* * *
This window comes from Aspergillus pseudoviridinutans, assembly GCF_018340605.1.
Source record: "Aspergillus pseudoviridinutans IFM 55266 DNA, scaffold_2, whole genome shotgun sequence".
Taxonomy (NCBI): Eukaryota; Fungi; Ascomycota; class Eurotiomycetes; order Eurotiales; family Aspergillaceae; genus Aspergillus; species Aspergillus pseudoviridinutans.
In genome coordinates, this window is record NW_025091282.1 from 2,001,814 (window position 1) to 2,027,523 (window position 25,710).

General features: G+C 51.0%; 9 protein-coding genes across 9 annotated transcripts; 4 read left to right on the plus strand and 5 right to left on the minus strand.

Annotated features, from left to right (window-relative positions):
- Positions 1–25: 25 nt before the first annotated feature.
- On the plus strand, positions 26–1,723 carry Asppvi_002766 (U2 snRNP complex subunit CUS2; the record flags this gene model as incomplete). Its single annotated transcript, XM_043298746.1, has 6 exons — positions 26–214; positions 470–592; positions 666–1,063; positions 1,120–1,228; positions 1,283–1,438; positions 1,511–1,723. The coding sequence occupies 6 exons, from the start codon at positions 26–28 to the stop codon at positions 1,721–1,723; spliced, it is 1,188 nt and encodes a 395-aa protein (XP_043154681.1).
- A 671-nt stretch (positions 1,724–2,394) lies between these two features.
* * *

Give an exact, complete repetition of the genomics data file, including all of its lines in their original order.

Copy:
This window comes from Aspergillus pseudoviridinutans, assembly GCF_018340605.1.
Source record: "Aspergillus pseudoviridinutans IFM 55266 DNA, scaffold_2, whole genome shotgun sequence".
Taxonomy (NCBI): Eukaryota; Fungi; Ascomycota; class Eurotiomycetes; order Eurotiales; family Aspergillaceae; genus Aspergillus; species Aspergillus pseudoviridinutans.
In genome coordinates, this window is record NW_025091282.1 from 2,001,814 (window position 1) to 2,027,523 (window position 25,710).

General features: G+C 51.0%; 9 protein-coding genes across 9 annotated transcripts; 4 read left to right on the plus strand and 5 right to left on the minus strand.

Annotated features, from left to right (window-relative positions):
- Positions 1–25: 25 nt before the first annotated feature.
- On the plus strand, positions 26–1,723 carry Asppvi_002766 (U2 snRNP complex subunit CUS2; the record flags this gene model as incomplete). Its single annotated transcript, XM_043298746.1, has 6 exons — positions 26–214; positions 470–592; positions 666–1,063; positions 1,120–1,228; positions 1,283–1,438; positions 1,511–1,723. The coding sequence occupies 6 exons, from the start codon at positions 26–28 to the stop codon at positions 1,721–1,723; spliced, it is 1,188 nt and encodes a 395-aa protein (XP_043154681.1).
- A 671-nt stretch (positions 1,724–2,394) lies between these two features.